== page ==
Capital gains not employment income for management participation returns

On October 4, 2016 the German Federal Fiscal Court (Bundesfinanzhof) delivered its decision in respect of matter number IX R 43/15. The decision was not published until January 25, 2017 but was eagerly awaited by, in particular, managers, private equity houses and fund sponsors because of the implications for the tax treatment of management participations in private equity style investments.

Capital gains not employment income for management participation returns

In the case before the Court, a member of the management team (indirectly through a holding vehicle (HoldCo)) acquired shares in his employer's holding company (InvestCo) at market value. HoldCo's articles of association provided for the compulsory transfer of a manager's interests in certain circumstances (for example, the termination of his employment) which would subsequently result in that manager losing his/her participation in InvestCo. On such a transfer, the manager would be entitled to cash compensation, the amount of which was dependent on the grounds for his departure.

The shares in InvestCo were later sold at market value to a third party by way of an exit. The tax authority determined that the manager's gains should be treated for tax purposes as employment income. The tax authority argued that the offer to the manager to acquire shares in HoldCo was an opportunity for the manager to profit from that investment that was tied to his employment. This was supported, in the tax authority's opinion, by the fact that this opportunity was exclusively offered to carefully selected employees, who could – as mentioned before – be excluded from HoldCo for reasons, including amongst others, the termination of their employment.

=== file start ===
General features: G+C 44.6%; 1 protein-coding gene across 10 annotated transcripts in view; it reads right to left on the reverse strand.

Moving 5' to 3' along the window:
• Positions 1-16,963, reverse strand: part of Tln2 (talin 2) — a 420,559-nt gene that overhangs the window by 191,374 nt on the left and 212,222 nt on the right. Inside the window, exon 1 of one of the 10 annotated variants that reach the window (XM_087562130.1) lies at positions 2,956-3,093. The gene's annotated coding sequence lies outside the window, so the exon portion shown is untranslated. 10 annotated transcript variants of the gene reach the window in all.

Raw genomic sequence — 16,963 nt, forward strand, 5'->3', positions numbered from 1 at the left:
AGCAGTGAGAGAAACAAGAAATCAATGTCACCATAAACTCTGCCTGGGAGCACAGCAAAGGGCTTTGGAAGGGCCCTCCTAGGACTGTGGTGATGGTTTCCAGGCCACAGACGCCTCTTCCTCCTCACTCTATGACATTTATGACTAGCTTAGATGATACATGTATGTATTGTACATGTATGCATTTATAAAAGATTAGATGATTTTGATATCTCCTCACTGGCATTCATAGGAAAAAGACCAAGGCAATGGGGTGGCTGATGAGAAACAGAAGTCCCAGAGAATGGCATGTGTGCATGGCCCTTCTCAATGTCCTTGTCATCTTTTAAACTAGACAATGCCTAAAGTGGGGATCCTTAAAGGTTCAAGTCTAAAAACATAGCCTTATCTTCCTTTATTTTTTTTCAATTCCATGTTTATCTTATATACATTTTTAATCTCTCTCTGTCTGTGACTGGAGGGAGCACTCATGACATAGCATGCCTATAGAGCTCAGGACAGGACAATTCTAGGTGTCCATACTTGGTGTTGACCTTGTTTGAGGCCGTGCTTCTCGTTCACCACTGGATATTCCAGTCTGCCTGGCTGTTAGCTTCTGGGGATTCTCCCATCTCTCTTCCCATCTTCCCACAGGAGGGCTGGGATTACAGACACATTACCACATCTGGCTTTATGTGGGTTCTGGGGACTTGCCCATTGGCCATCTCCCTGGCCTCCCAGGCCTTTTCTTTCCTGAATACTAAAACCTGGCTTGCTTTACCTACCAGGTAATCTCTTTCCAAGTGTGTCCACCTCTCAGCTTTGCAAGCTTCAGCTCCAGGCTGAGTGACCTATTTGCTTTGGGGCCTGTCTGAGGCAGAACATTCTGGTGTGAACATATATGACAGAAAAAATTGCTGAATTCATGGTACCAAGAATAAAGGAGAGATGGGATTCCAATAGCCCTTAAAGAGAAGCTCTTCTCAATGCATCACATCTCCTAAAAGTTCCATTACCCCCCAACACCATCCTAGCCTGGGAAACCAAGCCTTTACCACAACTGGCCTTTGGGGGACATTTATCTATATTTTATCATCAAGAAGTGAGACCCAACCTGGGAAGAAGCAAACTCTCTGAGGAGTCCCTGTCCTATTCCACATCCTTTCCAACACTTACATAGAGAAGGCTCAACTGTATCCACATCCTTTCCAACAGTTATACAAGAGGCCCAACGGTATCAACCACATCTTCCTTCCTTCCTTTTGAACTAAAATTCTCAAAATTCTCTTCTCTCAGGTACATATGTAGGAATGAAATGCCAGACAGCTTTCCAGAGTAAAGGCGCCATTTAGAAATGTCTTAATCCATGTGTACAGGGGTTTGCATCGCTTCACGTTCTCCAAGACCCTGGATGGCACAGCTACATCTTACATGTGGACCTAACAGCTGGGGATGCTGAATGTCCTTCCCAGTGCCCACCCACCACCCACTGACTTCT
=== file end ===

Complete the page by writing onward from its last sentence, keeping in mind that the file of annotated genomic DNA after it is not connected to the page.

The manager successfully challenged the income tax treatment in relation to the gain on exit.

The Federal Fiscal Court confirmed the Tax Court's (court of first instance) decision and held that the gain on exit did not constitute employment income for tax purposes but was, in fact, a – tax-privileged – capital gain. In the Court's opinion, the profit arising from the manager's investment had a legal basis separate from and independent of his employment.

The Court was clear in its ruling that:


  • a return on the sale of shares does not automatically qualify as employment income simply because the participation is held, and later disposed of, by an employee, or because the option to acquire the shares is offered only to employees or to certain employees;
  • in the case before the court, the shares were acquired at market value and therefore it could not be said that the offer to buy shares constituted a chance to make a profit that had been extended to the employee solely because of his employment;
  • the fact that a manager can, in accordance with the articles of association of the company, be required to transfer his shares upon termination of his employment, of itself should not lead to gains from that investment being treated as employment income for tax purposes - to the contrary - this was considered by the court to be the very nature of management participation programs and a consequence of such a scheme and therefore, was not sufficient to establish a nexus between the opportunity to invest and the services rendered; and
  • the fact that the manager had been exposed to an actual risk of making a loss on his investment in HoldCo was a strong argument in favour of the gain on exit qualifying as a capital gain and not employment income.


For management taxpayers, the Federal Fiscal Court's decision marks a highly positive development as the tax authorities have in the recent past increasingly been trying to levy taxes with respect to management participations, on – as the court confirmed in this case – a doubtful legal basis.

Following the Federal Fiscal Court's decision, it will be far more difficult for the tax authorities to carry on with this practice. Although the treatment of management participation gains for tax purposes will continue to be a matter of fact in each individual case, taking into account all facts and circumstances, i.e. all legal relationships (and also the interaction of the various legal relationships constituted by the articles of association, partnership agreement, employment agreement etc.), the court's decision clarifies the relevance and irrelevance of certain factors typical in management participation programs.

Please contact a member of our private equity or tax teams if you wish to discuss this case further or for tax structuring advice more generally.

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